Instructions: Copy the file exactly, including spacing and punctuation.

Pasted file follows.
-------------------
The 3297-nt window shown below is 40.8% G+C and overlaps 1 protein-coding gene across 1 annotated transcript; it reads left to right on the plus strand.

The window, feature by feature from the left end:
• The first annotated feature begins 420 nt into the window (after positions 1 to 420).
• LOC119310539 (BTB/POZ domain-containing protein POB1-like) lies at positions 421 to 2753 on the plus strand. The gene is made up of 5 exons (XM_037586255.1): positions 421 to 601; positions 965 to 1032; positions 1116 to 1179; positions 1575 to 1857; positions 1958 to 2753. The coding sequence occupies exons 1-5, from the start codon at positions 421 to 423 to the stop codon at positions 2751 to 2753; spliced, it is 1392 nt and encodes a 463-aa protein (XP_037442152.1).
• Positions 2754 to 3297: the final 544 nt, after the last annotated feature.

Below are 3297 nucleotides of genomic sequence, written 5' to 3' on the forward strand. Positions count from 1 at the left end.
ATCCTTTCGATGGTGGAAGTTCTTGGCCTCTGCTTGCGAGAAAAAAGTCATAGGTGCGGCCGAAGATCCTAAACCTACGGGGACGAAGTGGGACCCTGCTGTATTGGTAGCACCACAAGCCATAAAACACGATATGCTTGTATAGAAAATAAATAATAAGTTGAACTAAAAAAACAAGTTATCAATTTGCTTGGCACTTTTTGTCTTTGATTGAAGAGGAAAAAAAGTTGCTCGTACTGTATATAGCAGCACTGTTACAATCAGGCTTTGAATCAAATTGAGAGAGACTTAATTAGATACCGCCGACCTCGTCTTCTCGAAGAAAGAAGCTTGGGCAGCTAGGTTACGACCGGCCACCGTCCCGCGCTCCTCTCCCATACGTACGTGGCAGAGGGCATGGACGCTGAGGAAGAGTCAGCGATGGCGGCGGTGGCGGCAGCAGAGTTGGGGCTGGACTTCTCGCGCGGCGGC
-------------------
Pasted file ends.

The 3297-nt window shown below is 40.8% G+C and overlaps 1 protein-coding gene across 1 annotated transcript; it reads left to right on the plus strand.

The window, feature by feature from the left end:
• The first annotated feature begins 420 nt into the window (after positions 1 to 420).
• LOC119310539 (BTB/POZ domain-containing protein POB1-like) lies at positions 421 to 2753 on the plus strand. The gene is made up of 5 exons (XM_037586255.1): positions 421 to 601; positions 965 to 1032; positions 1116 to 1179; positions 1575 to 1857; positions 1958 to 2753. The coding sequence occupies exons 1-5, from the start codon at positions 421 to 423 to the stop codon at positions 2751 to 2753; spliced, it is 1392 nt and encodes a 463-aa protein (XP_037442152.1).
• Positions 2754 to 3297: the final 544 nt, after the last annotated feature.

Below are 3297 nucleotides of genomic sequence, written 5' to 3' on the forward strand. Positions count from 1 at the left end.
ATCCTTTCGATGGTGGAAGTTCTTGGCCTCTGCTTGCGAGAAAAAAGTCATAGGTGCGGCCGAAGATCCTAAACCTACGGGGACGAAGTGGGACCCTGCTGTATTGGTAGCACCACAAGCCATAAAACACGATATGCTTGTATAGAAAATAAATAATAAGTTGAACTAAAAAAACAAGTTATCAATTTGCTTGGCACTTTTTGTCTTTGATTGAAGAGGAAAAAAAGTTGCTCGTACTGTATATAGCAGCACTGTTACAATCAGGCTTTGAATCAAATTGAGAGAGACTTAATTAGATACCGCCGACCTCGTCTTCTCGAAGAAAGAAGCTTGGGCAGCTAGGTTACGACCGGCCACCGTCCCGCGCTCCTCTCCCATACGTACGTGGCAGAGGGCATGGACGCTGAGGAAGAGTCAGCGATGGCGGCGGTGGCGGCAGCAGAGTTGGGGCTGGACTTCTCGCGCGGCGGC